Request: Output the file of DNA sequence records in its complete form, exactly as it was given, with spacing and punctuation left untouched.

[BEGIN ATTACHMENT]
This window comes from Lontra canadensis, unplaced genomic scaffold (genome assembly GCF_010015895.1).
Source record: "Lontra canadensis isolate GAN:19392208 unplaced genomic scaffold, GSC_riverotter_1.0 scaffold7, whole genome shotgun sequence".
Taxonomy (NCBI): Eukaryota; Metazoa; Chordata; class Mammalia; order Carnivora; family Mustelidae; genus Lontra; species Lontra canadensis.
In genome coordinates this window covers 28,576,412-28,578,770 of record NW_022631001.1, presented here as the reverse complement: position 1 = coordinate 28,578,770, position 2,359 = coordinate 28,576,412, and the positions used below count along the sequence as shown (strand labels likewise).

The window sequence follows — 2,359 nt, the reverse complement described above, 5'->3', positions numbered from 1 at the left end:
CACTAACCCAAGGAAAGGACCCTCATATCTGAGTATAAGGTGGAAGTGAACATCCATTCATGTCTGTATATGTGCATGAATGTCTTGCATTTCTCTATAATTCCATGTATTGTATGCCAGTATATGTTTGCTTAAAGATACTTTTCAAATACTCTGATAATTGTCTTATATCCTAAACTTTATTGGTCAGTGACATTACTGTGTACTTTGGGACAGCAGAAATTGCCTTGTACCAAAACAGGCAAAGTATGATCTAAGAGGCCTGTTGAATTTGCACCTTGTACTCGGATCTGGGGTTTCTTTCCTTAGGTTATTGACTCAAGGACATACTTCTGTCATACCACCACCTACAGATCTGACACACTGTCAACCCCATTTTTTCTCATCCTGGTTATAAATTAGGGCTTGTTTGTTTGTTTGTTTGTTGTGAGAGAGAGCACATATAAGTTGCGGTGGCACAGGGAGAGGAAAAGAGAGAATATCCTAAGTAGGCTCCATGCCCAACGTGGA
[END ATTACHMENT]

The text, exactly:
This window comes from Lontra canadensis, unplaced genomic scaffold (genome assembly GCF_010015895.1).
Source record: "Lontra canadensis isolate GAN:19392208 unplaced genomic scaffold, GSC_riverotter_1.0 scaffold7, whole genome shotgun sequence".
Taxonomy (NCBI): Eukaryota; Metazoa; Chordata; class Mammalia; order Carnivora; family Mustelidae; genus Lontra; species Lontra canadensis.
In genome coordinates this window covers 28,576,412-28,578,770 of record NW_022631001.1, presented here as the reverse complement: position 1 = coordinate 28,578,770, position 2,359 = coordinate 28,576,412, and the positions used below count along the sequence as shown (strand labels likewise).

The window sequence follows — 2,359 nt, the reverse complement described above, 5'->3', positions numbered from 1 at the left end:
CACTAACCCAAGGAAAGGACCCTCATATCTGAGTATAAGGTGGAAGTGAACATCCATTCATGTCTGTATATGTGCATGAATGTCTTGCATTTCTCTATAATTCCATGTATTGTATGCCAGTATATGTTTGCTTAAAGATACTTTTCAAATACTCTGATAATTGTCTTATATCCTAAACTTTATTGGTCAGTGACATTACTGTGTACTTTGGGACAGCAGAAATTGCCTTGTACCAAAACAGGCAAAGTATGATCTAAGAGGCCTGTTGAATTTGCACCTTGTACTCGGATCTGGGGTTTCTTTCCTTAGGTTATTGACTCAAGGACATACTTCTGTCATACCACCACCTACAGATCTGACACACTGTCAACCCCATTTTTTCTCATCCTGGTTATAAATTAGGGCTTGTTTGTTTGTTTGTTTGTTGTGAGAGAGAGCACATATAAGTTGCGGTGGCACAGGGAGAGGAAAAGAGAGAATATCCTAAGTAGGCTCCATGCCCAACGTGGA